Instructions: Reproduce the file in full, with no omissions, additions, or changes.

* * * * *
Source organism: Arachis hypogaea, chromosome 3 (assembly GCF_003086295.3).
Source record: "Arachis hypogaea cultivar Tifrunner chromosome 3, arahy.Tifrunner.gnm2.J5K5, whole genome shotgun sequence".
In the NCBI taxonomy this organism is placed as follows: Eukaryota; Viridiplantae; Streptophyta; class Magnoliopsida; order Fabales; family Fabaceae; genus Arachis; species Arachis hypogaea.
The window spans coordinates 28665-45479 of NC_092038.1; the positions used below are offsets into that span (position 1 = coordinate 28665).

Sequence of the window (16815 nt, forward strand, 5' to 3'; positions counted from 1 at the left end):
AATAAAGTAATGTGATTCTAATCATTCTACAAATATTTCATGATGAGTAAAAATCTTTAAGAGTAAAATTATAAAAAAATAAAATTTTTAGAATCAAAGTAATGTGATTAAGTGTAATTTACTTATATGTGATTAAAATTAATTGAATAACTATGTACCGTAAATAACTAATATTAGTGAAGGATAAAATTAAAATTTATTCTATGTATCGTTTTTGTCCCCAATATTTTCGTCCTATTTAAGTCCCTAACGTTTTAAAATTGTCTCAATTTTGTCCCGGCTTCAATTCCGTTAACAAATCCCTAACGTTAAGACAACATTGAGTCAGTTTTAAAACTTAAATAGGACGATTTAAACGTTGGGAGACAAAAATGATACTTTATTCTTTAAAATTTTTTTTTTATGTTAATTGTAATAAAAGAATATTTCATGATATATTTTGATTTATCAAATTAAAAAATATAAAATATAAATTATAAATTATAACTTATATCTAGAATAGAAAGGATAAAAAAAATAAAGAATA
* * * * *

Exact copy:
Source organism: Arachis hypogaea, chromosome 3 (assembly GCF_003086295.3).
Source record: "Arachis hypogaea cultivar Tifrunner chromosome 3, arahy.Tifrunner.gnm2.J5K5, whole genome shotgun sequence".
In the NCBI taxonomy this organism is placed as follows: Eukaryota; Viridiplantae; Streptophyta; class Magnoliopsida; order Fabales; family Fabaceae; genus Arachis; species Arachis hypogaea.
The window spans coordinates 28665-45479 of NC_092038.1; the positions used below are offsets into that span (position 1 = coordinate 28665).

Sequence of the window (16815 nt, forward strand, 5' to 3'; positions counted from 1 at the left end):
AATAAAGTAATGTGATTCTAATCATTCTACAAATATTTCATGATGAGTAAAAATCTTTAAGAGTAAAATTATAAAAAAATAAAATTTTTAGAATCAAAGTAATGTGATTAAGTGTAATTTACTTATATGTGATTAAAATTAATTGAATAACTATGTACCGTAAATAACTAATATTAGTGAAGGATAAAATTAAAATTTATTCTATGTATCGTTTTTGTCCCCAATATTTTCGTCCTATTTAAGTCCCTAACGTTTTAAAATTGTCTCAATTTTGTCCCGGCTTCAATTCCGTTAACAAATCCCTAACGTTAAGACAACATTGAGTCAGTTTTAAAACTTAAATAGGACGATTTAAACGTTGGGAGACAAAAATGATACTTTATTCTTTAAAATTTTTTTTTTATGTTAATTGTAATAAAAGAATATTTCATGATATATTTTGATTTATCAAATTAAAAAATATAAAATATAAATTATAAATTATAACTTATATCTAGAATAGAAAGGATAAAAAAAATAAAGAATA